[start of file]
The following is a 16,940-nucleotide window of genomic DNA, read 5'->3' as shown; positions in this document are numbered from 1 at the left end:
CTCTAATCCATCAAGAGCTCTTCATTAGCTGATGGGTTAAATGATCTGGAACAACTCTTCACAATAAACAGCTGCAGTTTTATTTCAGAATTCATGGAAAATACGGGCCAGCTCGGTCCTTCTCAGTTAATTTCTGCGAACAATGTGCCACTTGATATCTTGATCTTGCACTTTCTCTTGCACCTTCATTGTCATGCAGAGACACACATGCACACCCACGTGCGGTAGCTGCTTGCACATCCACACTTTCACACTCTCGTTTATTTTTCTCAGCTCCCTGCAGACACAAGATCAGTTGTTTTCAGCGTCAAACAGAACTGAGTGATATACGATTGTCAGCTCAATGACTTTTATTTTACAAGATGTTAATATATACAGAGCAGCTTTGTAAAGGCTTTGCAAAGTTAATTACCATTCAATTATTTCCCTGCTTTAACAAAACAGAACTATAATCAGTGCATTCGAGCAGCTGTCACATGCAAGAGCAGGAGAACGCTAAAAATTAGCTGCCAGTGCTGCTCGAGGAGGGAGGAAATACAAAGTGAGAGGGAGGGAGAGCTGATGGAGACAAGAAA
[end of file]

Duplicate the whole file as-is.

The following is a 16,940-nucleotide window of genomic DNA, read 5'->3' as shown; positions in this document are numbered from 1 at the left end:
CTCTAATCCATCAAGAGCTCTTCATTAGCTGATGGGTTAAATGATCTGGAACAACTCTTCACAATAAACAGCTGCAGTTTTATTTCAGAATTCATGGAAAATACGGGCCAGCTCGGTCCTTCTCAGTTAATTTCTGCGAACAATGTGCCACTTGATATCTTGATCTTGCACTTTCTCTTGCACCTTCATTGTCATGCAGAGACACACATGCACACCCACGTGCGGTAGCTGCTTGCACATCCACACTTTCACACTCTCGTTTATTTTTCTCAGCTCCCTGCAGACACAAGATCAGTTGTTTTCAGCGTCAAACAGAACTGAGTGATATACGATTGTCAGCTCAATGACTTTTATTTTACAAGATGTTAATATATACAGAGCAGCTTTGTAAAGGCTTTGCAAAGTTAATTACCATTCAATTATTTCCCTGCTTTAACAAAACAGAACTATAATCAGTGCATTCGAGCAGCTGTCACATGCAAGAGCAGGAGAACGCTAAAAATTAGCTGCCAGTGCTGCTCGAGGAGGGAGGAAATACAAAGTGAGAGGGAGGGAGAGCTGATGGAGACAAGAAA